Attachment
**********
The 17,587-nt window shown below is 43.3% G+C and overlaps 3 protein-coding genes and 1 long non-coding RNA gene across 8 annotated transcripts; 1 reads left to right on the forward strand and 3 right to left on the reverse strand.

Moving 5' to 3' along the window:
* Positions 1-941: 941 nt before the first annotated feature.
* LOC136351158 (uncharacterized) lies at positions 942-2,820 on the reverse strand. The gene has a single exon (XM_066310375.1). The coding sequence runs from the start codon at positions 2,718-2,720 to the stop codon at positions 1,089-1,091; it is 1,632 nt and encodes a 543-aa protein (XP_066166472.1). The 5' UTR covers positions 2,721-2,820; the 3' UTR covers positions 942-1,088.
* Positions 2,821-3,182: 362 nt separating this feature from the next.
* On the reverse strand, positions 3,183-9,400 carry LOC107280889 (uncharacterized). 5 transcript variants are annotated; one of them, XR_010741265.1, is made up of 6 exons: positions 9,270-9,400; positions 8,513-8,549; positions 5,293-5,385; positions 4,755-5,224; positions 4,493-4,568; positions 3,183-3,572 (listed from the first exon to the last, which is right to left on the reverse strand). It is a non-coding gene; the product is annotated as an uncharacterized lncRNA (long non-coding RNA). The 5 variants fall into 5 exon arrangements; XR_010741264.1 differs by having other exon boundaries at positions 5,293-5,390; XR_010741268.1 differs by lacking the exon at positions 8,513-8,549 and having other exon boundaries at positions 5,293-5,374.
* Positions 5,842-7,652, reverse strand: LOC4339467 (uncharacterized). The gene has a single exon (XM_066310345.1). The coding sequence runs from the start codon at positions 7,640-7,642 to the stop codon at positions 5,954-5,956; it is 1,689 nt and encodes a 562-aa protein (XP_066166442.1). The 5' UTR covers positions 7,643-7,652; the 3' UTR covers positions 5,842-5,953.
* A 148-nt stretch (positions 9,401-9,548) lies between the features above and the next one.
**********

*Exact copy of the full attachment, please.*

The 17,587-nt window shown below is 43.3% G+C and overlaps 3 protein-coding genes and 1 long non-coding RNA gene across 8 annotated transcripts; 1 reads left to right on the forward strand and 3 right to left on the reverse strand.

Moving 5' to 3' along the window:
* Positions 1-941: 941 nt before the first annotated feature.
* LOC136351158 (uncharacterized) lies at positions 942-2,820 on the reverse strand. The gene has a single exon (XM_066310375.1). The coding sequence runs from the start codon at positions 2,718-2,720 to the stop codon at positions 1,089-1,091; it is 1,632 nt and encodes a 543-aa protein (XP_066166472.1). The 5' UTR covers positions 2,721-2,820; the 3' UTR covers positions 942-1,088.
* Positions 2,821-3,182: 362 nt separating this feature from the next.
* On the reverse strand, positions 3,183-9,400 carry LOC107280889 (uncharacterized). 5 transcript variants are annotated; one of them, XR_010741265.1, is made up of 6 exons: positions 9,270-9,400; positions 8,513-8,549; positions 5,293-5,385; positions 4,755-5,224; positions 4,493-4,568; positions 3,183-3,572 (listed from the first exon to the last, which is right to left on the reverse strand). It is a non-coding gene; the product is annotated as an uncharacterized lncRNA (long non-coding RNA). The 5 variants fall into 5 exon arrangements; XR_010741264.1 differs by having other exon boundaries at positions 5,293-5,390; XR_010741268.1 differs by lacking the exon at positions 8,513-8,549 and having other exon boundaries at positions 5,293-5,374.
* Positions 5,842-7,652, reverse strand: LOC4339467 (uncharacterized). The gene has a single exon (XM_066310345.1). The coding sequence runs from the start codon at positions 7,640-7,642 to the stop codon at positions 5,954-5,956; it is 1,689 nt and encodes a 562-aa protein (XP_066166442.1). The 5' UTR covers positions 7,643-7,652; the 3' UTR covers positions 5,842-5,953.
* A 148-nt stretch (positions 9,401-9,548) lies between the features above and the next one.